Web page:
Monday, June 06, 2016

The night is young, come out with me.

The Lost GirlsThe Lost Girls by Heather Young

My rating: 4 of 5 stars


In 1935, on the last evening of summer vacation, six-year-old Emily disappears from her family's vacation lake home. Emily's doting mother is devastated, and she and her two daughters (Emily's older sisters) spend the rest of their lives at the lake house, waiting for Emily to return. Six decades later, only Lucy, the middle sister, is still alive. Afraid of dying without telling her story, she writes the tale down in a notebook and leaves it, along with the house, to her sister's granddaughter, Justine. When Justine receives the news that her great-aunt has left her a house in Minnesota, she's shocked. They've only met once, after all, and Justine's flighty mother is still living. But Justine realizes the house represents a way to flee the suffocating life she's living now, and to give her daughters a better life. So they pack up for Minnesota, only to find the house run down, the Minnesota winter cold and isolating, and their only neighbors two elderly men who live in the nearby lodge. Justine's older daughter, Melanie, becomes interested in Emily's disappearance; her mother, Maurie, returns, bringing her usual craziness; and ghosts from Justine's own past threaten their safety. Justine doesn't know what happened at the lake sixty years ago, nor does she know if it's safe for her family now...

This novel was a quick read, which pulled me into its tale immediately. The POV alternates between present-day (late 1990s) with Justine and then flips back to the 1930s, as Lucy tells her story via letter. In this way, we get snippets about the past in chunks, allowing for the story to unfurl slowly, building up suspense. Young does an excellent job in creating her characters: Lucy and her older sister Lilith practically jump off the page, as does little Emily. Lucy was the star of the show for me, both as her younger self and via her letter-writing. Her sadness is easily apparent as she tells a tale of a family trapped by their own secrets.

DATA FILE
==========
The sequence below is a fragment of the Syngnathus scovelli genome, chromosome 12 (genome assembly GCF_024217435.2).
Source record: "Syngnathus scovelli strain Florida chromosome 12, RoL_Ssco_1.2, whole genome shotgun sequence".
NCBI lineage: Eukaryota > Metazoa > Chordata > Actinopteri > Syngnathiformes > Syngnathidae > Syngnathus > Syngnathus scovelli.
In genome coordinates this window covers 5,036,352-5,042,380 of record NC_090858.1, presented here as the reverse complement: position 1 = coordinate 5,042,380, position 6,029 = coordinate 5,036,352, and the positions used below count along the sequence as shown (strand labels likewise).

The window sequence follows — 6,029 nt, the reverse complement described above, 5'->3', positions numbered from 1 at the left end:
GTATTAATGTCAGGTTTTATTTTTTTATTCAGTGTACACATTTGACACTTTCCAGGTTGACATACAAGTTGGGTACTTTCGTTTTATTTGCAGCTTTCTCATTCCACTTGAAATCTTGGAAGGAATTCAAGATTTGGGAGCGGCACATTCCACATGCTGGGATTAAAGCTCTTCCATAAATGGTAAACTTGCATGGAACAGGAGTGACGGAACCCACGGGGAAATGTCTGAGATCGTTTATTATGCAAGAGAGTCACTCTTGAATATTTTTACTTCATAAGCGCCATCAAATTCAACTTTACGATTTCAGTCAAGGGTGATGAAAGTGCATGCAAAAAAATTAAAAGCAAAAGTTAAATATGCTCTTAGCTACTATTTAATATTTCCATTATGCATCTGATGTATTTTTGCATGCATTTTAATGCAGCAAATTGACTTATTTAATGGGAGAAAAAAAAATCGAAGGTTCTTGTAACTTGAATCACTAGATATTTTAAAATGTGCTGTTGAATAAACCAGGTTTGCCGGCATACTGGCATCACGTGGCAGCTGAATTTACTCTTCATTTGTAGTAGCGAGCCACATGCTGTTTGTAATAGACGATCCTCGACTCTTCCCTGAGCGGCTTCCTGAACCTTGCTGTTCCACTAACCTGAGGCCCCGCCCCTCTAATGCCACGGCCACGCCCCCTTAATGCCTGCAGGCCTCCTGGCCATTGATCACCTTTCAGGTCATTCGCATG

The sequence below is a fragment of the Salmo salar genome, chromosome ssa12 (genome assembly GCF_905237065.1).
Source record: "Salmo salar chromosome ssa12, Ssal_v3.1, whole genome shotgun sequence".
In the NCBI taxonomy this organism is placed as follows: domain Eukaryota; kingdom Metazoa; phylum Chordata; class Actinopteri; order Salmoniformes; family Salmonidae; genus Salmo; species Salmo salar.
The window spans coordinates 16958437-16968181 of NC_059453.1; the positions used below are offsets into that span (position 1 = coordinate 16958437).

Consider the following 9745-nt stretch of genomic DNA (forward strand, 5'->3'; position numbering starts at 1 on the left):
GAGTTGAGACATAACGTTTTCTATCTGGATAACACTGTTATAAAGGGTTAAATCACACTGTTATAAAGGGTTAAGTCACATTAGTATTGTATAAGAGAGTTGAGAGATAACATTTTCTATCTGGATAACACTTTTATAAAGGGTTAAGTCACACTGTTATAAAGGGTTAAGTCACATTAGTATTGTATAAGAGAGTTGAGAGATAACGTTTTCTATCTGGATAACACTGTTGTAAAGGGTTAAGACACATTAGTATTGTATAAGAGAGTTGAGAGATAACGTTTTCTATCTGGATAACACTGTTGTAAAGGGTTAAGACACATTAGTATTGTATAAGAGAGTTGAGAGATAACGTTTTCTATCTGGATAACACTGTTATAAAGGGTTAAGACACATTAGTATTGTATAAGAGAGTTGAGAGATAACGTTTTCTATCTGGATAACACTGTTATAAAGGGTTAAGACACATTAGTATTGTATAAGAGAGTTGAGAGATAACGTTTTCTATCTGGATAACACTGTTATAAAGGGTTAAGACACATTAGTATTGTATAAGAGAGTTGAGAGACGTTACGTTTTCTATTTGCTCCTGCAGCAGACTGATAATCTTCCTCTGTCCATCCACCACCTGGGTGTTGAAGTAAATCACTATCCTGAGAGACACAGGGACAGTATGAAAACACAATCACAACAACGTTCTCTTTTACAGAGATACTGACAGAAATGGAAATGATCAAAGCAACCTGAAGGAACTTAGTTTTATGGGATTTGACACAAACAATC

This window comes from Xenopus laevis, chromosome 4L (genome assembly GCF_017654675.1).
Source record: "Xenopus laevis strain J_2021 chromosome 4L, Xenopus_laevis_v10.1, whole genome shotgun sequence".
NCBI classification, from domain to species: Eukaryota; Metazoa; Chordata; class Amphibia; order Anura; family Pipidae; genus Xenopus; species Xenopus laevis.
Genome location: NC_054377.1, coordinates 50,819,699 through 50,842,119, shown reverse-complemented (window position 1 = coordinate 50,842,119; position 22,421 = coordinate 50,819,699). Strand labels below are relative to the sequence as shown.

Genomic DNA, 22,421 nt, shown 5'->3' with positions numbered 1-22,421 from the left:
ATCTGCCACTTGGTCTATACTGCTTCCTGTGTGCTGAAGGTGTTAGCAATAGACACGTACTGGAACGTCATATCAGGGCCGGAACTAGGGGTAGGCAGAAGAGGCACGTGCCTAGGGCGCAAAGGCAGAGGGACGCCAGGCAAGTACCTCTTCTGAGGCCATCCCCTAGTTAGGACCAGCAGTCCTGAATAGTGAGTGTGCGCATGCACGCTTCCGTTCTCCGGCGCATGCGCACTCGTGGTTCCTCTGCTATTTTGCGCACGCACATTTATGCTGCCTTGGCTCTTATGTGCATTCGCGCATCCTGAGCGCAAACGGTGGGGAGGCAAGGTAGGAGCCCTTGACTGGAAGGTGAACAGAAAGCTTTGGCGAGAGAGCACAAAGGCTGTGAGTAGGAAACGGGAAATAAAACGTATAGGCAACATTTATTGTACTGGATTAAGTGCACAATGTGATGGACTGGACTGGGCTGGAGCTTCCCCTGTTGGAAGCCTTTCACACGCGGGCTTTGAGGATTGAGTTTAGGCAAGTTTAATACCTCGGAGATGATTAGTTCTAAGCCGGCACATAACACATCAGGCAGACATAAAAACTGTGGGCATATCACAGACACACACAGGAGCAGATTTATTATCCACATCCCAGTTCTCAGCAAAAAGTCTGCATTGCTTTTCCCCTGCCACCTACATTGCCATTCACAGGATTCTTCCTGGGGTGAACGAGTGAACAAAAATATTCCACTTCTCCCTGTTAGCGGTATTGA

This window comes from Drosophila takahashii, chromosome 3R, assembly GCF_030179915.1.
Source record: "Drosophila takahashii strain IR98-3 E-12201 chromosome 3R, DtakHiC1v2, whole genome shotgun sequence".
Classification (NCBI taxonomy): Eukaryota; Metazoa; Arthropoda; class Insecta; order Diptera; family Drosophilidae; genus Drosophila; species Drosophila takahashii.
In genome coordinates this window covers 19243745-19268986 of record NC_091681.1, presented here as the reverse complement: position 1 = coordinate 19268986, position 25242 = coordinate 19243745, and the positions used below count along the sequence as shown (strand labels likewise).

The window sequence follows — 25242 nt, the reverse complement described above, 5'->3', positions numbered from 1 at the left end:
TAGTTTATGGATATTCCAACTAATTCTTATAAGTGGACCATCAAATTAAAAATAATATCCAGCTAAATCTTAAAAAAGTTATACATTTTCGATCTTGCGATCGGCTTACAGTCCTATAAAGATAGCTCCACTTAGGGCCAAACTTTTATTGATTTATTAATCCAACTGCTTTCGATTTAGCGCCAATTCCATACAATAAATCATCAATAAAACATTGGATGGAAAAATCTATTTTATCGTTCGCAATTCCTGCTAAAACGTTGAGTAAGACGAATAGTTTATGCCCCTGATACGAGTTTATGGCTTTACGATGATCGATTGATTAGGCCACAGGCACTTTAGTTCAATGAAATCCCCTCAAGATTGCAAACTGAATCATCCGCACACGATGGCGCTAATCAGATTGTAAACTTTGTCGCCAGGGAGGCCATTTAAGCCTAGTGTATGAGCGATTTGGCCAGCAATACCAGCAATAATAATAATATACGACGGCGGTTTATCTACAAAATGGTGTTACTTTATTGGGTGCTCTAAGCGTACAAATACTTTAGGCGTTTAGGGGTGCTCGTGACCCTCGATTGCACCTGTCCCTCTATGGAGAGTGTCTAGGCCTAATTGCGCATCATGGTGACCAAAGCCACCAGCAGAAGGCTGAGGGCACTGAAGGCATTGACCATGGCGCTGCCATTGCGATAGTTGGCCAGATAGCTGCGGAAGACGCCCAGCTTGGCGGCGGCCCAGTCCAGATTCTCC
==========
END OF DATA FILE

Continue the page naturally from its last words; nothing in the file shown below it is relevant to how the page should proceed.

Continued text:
This is a somber book with serious themes; it's not always an easy read. Still, the back and forth POV works well in this case, and you'll quickly become enraptured in Lucy and Lilith's past, in particular. Justine and Maurie are more frustrating characters, but their story is still interesting, especially as you learn about Maurie's life growing up at the lake house with Lilith and Lucy. Overall, this was a different book (in a good way), with insightful and well-drawn characters, and an intriguing plot. Lucy sticks with you, even after it's over.

I received a copy of this novel from the publisher and Edelweiss (thank you!); it is available everywhere on 07/26/2016.



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